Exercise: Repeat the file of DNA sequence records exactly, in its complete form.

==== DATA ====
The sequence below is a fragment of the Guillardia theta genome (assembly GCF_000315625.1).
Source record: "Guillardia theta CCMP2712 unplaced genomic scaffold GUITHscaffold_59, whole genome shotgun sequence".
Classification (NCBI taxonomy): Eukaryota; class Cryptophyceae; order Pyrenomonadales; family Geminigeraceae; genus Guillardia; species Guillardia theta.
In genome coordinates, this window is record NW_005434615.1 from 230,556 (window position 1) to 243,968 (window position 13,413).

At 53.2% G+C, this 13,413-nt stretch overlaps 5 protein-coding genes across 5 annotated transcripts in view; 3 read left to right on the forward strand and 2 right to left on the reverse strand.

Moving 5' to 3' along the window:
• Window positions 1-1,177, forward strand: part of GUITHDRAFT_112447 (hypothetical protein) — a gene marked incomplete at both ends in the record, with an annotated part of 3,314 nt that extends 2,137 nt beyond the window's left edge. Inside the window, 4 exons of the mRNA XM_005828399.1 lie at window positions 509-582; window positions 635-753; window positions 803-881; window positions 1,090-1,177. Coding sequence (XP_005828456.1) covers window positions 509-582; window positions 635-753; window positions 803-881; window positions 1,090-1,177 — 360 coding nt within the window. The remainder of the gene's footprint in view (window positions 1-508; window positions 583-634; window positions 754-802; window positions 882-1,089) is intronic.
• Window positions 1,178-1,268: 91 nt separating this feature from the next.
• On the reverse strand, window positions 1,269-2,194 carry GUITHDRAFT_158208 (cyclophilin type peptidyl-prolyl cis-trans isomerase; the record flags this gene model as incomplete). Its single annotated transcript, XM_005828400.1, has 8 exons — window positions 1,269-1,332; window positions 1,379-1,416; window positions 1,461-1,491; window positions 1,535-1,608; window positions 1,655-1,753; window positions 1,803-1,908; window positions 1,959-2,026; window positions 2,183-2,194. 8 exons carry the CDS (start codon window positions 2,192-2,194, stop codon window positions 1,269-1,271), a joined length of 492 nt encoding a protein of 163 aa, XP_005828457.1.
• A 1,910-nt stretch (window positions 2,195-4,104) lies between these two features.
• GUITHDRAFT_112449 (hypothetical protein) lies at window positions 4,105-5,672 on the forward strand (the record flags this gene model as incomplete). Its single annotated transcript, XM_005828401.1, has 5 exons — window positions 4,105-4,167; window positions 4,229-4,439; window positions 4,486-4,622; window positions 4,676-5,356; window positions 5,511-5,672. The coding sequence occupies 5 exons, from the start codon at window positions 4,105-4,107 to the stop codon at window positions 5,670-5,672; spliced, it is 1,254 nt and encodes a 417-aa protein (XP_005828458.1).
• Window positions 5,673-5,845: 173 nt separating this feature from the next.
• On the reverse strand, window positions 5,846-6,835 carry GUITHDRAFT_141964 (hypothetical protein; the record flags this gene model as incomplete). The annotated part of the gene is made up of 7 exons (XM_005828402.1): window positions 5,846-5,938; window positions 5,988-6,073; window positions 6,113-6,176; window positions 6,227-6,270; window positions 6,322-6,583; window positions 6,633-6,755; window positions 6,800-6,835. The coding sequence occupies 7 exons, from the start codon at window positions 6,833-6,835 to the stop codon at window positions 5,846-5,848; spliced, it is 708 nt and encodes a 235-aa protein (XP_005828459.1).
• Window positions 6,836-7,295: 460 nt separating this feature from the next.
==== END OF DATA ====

The sequence below is a fragment of the Guillardia theta genome (assembly GCF_000315625.1).
Source record: "Guillardia theta CCMP2712 unplaced genomic scaffold GUITHscaffold_59, whole genome shotgun sequence".
Classification (NCBI taxonomy): Eukaryota; class Cryptophyceae; order Pyrenomonadales; family Geminigeraceae; genus Guillardia; species Guillardia theta.
In genome coordinates, this window is record NW_005434615.1 from 230,556 (window position 1) to 243,968 (window position 13,413).

At 53.2% G+C, this 13,413-nt stretch overlaps 5 protein-coding genes across 5 annotated transcripts in view; 3 read left to right on the forward strand and 2 right to left on the reverse strand.

Moving 5' to 3' along the window:
• Window positions 1-1,177, forward strand: part of GUITHDRAFT_112447 (hypothetical protein) — a gene marked incomplete at both ends in the record, with an annotated part of 3,314 nt that extends 2,137 nt beyond the window's left edge. Inside the window, 4 exons of the mRNA XM_005828399.1 lie at window positions 509-582; window positions 635-753; window positions 803-881; window positions 1,090-1,177. Coding sequence (XP_005828456.1) covers window positions 509-582; window positions 635-753; window positions 803-881; window positions 1,090-1,177 — 360 coding nt within the window. The remainder of the gene's footprint in view (window positions 1-508; window positions 583-634; window positions 754-802; window positions 882-1,089) is intronic.
• Window positions 1,178-1,268: 91 nt separating this feature from the next.
• On the reverse strand, window positions 1,269-2,194 carry GUITHDRAFT_158208 (cyclophilin type peptidyl-prolyl cis-trans isomerase; the record flags this gene model as incomplete). Its single annotated transcript, XM_005828400.1, has 8 exons — window positions 1,269-1,332; window positions 1,379-1,416; window positions 1,461-1,491; window positions 1,535-1,608; window positions 1,655-1,753; window positions 1,803-1,908; window positions 1,959-2,026; window positions 2,183-2,194. 8 exons carry the CDS (start codon window positions 2,192-2,194, stop codon window positions 1,269-1,271), a joined length of 492 nt encoding a protein of 163 aa, XP_005828457.1.
• A 1,910-nt stretch (window positions 2,195-4,104) lies between these two features.
• GUITHDRAFT_112449 (hypothetical protein) lies at window positions 4,105-5,672 on the forward strand (the record flags this gene model as incomplete). Its single annotated transcript, XM_005828401.1, has 5 exons — window positions 4,105-4,167; window positions 4,229-4,439; window positions 4,486-4,622; window positions 4,676-5,356; window positions 5,511-5,672. The coding sequence occupies 5 exons, from the start codon at window positions 4,105-4,107 to the stop codon at window positions 5,670-5,672; spliced, it is 1,254 nt and encodes a 417-aa protein (XP_005828458.1).
• Window positions 5,673-5,845: 173 nt separating this feature from the next.
• On the reverse strand, window positions 5,846-6,835 carry GUITHDRAFT_141964 (hypothetical protein; the record flags this gene model as incomplete). The annotated part of the gene is made up of 7 exons (XM_005828402.1): window positions 5,846-5,938; window positions 5,988-6,073; window positions 6,113-6,176; window positions 6,227-6,270; window positions 6,322-6,583; window positions 6,633-6,755; window positions 6,800-6,835. The coding sequence occupies 7 exons, from the start codon at window positions 6,833-6,835 to the stop codon at window positions 5,846-5,848; spliced, it is 708 nt and encodes a 235-aa protein (XP_005828459.1).
• Window positions 6,836-7,295: 460 nt separating this feature from the next.